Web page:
INTRODUCTION: The COVID-19 pandemic has disrupted health systems around the world. The objectives of this study are to estimate the overall effect of the pandemic on essential health service use and outcomes in Mexico, describe observed and predicted trends in services over 24 months, and to estimate the number of visits lost through December 2020. METHODS: We used health information system data for January 2019 to December 2020 from the Mexican Institute of Social Security (IMSS), which provides health services for more than half of Mexico's population-65 million people. Our analysis includes nine indicators of service use and three outcome indicators for reproductive, maternal and child health and non-communicable disease services. We used an interrupted time series design and linear generalised estimating equation models to estimate the change in service use and outcomes from April to December 2020. Estimates were expressed using average marginal effects on the risk ratio scale. RESULTS: The study found that across nine health services, an estimated 8.74 million patient visits were lost in Mexico. This included a decline of over two thirds for breast and cervical cancer screenings (79% and 68%, respectively), over half for sick child visits and female contraceptive services, approximately one-third for childhood vaccinations, diabetes, hypertension and antenatal care consultations, and a decline of 10% for deliveries performed at IMSS. In terms of patient outcomes, the proportion of patients with diabetes and hypertension with controlled conditions declined by 22% and 17%, respectively. Caesarean section rate did not change. CONCLUSION: Significant disruptions in health services show that the pandemic has strained the resilience of the Mexican health system and calls for urgent efforts to resume essential services and plan for catching up on missed preventive care even as the COVID-19 crisis continues in Mexico.
The COVID-19 pandemic has made vivid the need for resilient, high-quality health systems and presents an opportunity to reconsider how to build such systems. Although even well resourced, well performing health systems have struggled at various points to cope with surges of COVID-19, experience suggests that establishing health system foundations based on clear aims, adequate resources, and effective constraints and incentives is crucial for consistent provision of high-quality care, and that these cannot be replaced by piecemeal quality improvement interventions. We identify four mutually reinforcing structural investments that could transform health system performance in resource-constrained countries: revamping health provider education, redesigning platforms for care delivery, instituting strategic purchasing and management strategies, and developing patient-level data systems. Countries should seize the political and moral energy provided by the COVID-19 pandemic to build health systems fit for the future.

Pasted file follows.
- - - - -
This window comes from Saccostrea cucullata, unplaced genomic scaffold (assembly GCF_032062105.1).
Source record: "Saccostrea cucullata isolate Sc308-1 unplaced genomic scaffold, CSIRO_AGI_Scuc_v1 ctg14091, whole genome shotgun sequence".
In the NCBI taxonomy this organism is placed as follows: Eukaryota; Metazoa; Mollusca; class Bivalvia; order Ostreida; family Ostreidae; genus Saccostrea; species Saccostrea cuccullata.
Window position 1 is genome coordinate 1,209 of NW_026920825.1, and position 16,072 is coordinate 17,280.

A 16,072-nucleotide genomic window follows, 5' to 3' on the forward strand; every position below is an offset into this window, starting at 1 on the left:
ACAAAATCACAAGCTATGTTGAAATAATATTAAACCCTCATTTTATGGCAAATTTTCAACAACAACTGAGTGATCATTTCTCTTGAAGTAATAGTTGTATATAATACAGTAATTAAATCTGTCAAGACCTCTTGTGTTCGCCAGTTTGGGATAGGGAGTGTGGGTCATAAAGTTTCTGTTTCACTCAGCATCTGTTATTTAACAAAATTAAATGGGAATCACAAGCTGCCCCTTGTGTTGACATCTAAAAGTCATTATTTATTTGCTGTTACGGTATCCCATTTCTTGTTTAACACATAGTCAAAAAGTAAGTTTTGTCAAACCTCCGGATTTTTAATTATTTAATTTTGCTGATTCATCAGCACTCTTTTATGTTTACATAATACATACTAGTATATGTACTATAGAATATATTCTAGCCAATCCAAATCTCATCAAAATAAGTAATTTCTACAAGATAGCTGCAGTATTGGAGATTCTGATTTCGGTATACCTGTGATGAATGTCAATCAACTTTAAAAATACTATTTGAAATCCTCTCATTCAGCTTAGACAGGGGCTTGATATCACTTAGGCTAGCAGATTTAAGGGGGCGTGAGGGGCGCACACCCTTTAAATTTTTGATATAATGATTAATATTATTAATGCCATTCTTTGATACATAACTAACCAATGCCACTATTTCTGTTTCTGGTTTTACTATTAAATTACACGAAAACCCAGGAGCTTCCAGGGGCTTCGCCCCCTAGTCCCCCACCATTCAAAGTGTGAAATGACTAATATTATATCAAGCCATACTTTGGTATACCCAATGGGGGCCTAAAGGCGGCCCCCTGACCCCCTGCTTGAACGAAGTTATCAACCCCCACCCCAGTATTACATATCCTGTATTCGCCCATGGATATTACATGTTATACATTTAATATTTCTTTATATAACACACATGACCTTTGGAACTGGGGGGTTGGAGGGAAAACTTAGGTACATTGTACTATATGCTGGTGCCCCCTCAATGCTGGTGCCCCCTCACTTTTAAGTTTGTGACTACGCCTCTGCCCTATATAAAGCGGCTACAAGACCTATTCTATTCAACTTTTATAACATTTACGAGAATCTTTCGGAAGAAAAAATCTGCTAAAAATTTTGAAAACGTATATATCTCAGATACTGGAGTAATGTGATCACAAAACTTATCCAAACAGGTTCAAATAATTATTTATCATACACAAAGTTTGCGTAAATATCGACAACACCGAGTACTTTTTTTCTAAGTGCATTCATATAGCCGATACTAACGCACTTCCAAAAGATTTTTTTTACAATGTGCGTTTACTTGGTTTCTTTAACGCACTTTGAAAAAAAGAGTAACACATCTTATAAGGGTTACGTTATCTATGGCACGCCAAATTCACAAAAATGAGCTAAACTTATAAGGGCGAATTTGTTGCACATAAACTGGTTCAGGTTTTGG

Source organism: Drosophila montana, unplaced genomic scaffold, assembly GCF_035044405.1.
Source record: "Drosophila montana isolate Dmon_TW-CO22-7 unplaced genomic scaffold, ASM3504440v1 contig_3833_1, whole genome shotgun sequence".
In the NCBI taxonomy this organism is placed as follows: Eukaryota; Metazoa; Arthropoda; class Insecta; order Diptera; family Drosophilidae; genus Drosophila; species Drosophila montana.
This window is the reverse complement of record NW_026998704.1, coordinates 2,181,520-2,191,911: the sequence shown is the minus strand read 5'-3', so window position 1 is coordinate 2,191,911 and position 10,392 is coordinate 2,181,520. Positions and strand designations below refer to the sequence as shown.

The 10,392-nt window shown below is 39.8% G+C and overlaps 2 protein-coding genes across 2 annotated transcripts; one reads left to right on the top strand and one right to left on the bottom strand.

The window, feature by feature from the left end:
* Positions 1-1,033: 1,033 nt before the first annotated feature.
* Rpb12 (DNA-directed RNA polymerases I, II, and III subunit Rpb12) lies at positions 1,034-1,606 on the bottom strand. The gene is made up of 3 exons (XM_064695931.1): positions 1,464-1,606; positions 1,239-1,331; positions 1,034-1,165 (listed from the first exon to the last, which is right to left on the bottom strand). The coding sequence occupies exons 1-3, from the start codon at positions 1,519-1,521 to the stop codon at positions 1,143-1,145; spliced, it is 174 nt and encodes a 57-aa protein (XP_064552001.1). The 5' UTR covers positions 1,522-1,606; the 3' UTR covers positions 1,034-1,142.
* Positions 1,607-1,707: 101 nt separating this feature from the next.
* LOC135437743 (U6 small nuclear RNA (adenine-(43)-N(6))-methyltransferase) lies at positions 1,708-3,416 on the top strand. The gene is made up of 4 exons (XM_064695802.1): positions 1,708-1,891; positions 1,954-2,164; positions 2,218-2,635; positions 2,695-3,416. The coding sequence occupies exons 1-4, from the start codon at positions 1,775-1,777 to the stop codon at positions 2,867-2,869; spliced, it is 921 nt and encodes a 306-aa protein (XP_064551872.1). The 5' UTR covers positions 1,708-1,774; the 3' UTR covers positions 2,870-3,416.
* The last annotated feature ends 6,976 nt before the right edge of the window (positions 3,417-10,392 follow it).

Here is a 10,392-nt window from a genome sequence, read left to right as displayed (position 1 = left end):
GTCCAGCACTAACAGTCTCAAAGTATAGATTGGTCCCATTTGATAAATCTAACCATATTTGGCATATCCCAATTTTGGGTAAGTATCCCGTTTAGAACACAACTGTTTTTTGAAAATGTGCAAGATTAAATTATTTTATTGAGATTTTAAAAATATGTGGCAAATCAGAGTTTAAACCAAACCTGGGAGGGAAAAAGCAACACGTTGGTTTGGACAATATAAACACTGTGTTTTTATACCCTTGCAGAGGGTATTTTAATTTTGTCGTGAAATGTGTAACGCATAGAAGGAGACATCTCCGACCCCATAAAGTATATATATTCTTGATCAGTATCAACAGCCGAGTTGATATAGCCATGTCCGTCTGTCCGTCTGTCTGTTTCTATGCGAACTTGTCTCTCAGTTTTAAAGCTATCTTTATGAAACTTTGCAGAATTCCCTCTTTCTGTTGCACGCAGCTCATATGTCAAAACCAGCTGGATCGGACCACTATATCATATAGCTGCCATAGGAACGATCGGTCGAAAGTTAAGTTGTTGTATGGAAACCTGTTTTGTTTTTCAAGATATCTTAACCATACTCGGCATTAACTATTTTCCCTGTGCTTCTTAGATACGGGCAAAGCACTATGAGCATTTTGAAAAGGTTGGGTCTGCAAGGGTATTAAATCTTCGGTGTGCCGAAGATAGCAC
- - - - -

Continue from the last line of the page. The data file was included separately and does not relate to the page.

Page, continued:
BACKGROUND: Due to low care utilization, a complex intervention was done for two years to optimize the Ethiopian Health Extension Program. Improved quality of the integrated community case management services was an intermediate outcome of this intervention through community education and mobilization, capacity building of health workers, and strengthening of district ownership and accountability of sick child services. We evaluated the association between the intervention and the health extension workers' ability to correctly classify common childhood illnesses in four regions of Ethiopia. METHODS: Baseline and endline assessments were done in 2016 and 2018 in intervention and comparison areas in four regions of Ethiopia. Ill children aged 2 to 59 months were mobilized to visit health posts for an assessment that was followed by re-examination. We analyzed sensitivity, specificity, and difference-in-difference of correct classification with multilevel mixed logistic regression in intervention and comparison areas at baseline and endline. RESULTS: Health extensions workers' consultations with ill children were observed in intervention (n = 710) and comparison areas (n = 615). At baseline, re-examination of the children showed that in intervention areas, health extension workers' sensitivity for fever or malaria was 54%, 68% for respiratory infections, 90% for diarrheal diseases, and 34% for malnutrition. At endline, it was 40% for fever or malaria, 49% for respiratory infections, 85% for diarrheal diseases, and 48% for malnutrition. Specificity was higher (89-100%) for all childhood illnesses. Difference-in-differences was 6% for correct classification of fever or malaria [aOR = 1.45 95% CI: 0.81-2.60], 4% for respiratory tract infection [aOR = 1.49 95% CI: 0.81-2.74], and 5% for diarrheal diseases [aOR = 1.74 95% CI: 0.77-3.92]. CONCLUSION: This study revealed that the Optimization of Health Extension Program intervention, which included training, supportive supervision, and performance reviews of health extension workers, was not associated with an improved classification of childhood illnesses by these Ethiopian primary health care workers. TRIAL REGISTRATION: ISRCTN12040912, http://www.isrctn.com/ISRCTN12040912.